• 1.6 million hectares of England and Wales, that’s 11% of total land area falls under the official designation of a National Park, and this week, 22–29th July, is National Park’s week.
  • Over 400,000 people live in the thirteen National Parks that span England and Wales. The first parks, the Peak District, Lake District, Dartmoor and Snowdonia were formed in 1951, the latest, and most highly populated, the South Downs officially designated in 2010. There are also two National Parks in Scotland – Loch Lomond and The Trossachs and the Cairngorms.
  • Property prices across all the National Parks, with the exception of the Broads, attract a price premium compared to their local region. The average price of a property across six National Parks is over 50% higher than the regional average.
  • Average prices across the parks vary considerably. Properties in the New Forest are the most expensive (just shy of £625,000), compared to Northumberland and Snowdonia where average prices are below £200,000.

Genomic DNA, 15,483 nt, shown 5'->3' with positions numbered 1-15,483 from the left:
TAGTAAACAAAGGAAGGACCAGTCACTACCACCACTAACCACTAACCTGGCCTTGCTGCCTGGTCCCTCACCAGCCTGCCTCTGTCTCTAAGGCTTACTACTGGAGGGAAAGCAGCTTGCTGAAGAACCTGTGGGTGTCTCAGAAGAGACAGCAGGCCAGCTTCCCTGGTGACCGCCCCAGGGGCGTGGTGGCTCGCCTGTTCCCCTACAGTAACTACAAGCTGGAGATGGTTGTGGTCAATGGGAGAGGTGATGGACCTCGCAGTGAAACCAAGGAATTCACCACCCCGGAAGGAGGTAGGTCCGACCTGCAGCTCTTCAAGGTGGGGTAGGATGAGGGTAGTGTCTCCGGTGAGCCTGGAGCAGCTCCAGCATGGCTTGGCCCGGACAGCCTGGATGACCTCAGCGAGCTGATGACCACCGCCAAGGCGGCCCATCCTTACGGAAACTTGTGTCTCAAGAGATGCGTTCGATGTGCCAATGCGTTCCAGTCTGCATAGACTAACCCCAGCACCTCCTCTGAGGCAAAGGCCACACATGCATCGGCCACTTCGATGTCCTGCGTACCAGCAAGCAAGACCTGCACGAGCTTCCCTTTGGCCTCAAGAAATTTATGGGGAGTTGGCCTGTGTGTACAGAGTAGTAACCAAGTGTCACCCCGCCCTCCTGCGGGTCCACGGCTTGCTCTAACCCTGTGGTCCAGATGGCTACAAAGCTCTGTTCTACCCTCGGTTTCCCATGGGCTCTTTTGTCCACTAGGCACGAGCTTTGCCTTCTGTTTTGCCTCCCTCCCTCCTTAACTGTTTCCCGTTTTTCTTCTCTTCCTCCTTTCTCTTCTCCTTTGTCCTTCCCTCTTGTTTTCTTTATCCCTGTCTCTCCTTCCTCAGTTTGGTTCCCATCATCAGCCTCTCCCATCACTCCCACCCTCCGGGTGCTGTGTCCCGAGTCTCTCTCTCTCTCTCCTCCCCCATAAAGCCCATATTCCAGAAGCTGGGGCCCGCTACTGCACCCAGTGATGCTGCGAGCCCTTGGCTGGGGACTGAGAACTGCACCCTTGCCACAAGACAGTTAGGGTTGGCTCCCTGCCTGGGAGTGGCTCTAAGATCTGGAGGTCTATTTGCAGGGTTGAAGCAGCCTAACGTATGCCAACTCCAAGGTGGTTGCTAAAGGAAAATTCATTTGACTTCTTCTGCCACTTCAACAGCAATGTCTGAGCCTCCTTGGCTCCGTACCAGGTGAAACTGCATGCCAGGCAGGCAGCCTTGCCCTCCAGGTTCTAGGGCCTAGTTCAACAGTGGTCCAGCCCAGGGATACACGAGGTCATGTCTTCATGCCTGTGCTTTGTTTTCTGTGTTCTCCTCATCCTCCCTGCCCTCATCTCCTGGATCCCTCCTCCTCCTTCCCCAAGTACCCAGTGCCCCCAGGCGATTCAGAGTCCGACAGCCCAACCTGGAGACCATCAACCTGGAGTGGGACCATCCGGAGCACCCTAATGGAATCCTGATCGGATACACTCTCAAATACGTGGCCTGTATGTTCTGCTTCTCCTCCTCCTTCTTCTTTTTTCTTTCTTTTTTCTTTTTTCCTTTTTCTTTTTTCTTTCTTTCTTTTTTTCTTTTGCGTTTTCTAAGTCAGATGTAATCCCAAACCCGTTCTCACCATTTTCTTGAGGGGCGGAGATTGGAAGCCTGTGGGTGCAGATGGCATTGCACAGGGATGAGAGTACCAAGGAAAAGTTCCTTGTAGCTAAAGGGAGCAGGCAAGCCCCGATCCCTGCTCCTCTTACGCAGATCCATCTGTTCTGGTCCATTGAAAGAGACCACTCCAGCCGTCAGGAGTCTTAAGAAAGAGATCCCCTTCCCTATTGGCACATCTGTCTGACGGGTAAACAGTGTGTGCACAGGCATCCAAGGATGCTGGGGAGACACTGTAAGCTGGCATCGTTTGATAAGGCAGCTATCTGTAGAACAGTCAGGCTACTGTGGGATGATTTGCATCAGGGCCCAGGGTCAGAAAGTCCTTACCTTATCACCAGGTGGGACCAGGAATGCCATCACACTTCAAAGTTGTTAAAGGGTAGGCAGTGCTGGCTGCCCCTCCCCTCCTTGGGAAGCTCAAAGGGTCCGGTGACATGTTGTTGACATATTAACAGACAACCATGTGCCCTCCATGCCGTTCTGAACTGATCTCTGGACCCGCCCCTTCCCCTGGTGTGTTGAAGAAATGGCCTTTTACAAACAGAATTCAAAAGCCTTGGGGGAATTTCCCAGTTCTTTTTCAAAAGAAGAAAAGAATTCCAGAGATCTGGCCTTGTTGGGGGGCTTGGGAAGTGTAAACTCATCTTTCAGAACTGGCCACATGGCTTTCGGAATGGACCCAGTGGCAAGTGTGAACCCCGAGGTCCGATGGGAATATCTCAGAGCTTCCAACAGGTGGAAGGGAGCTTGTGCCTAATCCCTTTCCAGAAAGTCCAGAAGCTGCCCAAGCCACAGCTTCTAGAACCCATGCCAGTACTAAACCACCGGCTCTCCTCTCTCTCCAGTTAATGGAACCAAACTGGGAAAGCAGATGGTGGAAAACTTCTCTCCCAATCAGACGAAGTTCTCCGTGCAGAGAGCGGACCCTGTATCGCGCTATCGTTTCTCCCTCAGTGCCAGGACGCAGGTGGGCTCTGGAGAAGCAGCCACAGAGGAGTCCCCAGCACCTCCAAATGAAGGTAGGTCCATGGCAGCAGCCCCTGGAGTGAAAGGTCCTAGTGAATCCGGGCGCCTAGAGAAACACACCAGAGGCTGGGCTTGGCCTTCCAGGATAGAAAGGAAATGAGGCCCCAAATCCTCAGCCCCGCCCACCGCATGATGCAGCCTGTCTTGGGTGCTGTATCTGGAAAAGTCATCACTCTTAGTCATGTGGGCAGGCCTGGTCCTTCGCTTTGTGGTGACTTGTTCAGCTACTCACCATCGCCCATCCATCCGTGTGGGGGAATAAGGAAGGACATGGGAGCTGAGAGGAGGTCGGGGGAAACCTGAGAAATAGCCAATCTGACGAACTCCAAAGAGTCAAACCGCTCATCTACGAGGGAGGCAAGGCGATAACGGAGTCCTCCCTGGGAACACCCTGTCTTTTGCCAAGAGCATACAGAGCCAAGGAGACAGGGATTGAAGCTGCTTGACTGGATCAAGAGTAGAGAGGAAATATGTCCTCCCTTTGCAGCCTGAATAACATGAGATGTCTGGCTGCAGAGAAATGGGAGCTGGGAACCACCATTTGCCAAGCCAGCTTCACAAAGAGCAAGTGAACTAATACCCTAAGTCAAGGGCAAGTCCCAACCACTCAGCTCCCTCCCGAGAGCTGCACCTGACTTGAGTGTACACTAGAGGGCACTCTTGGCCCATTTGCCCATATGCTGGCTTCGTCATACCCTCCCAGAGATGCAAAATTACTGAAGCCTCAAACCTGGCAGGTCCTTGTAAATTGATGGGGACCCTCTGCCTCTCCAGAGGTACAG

• And what of the future? Just last month an ambitious vision to create a National Park in the West Midlands which would span seven cities and create hundreds of miles of green space was unveiled; while a year from now London is set to be declared the world’s first National Park City, vibrant with nature and people enjoying the great outdoors.

Daniel Brownhill

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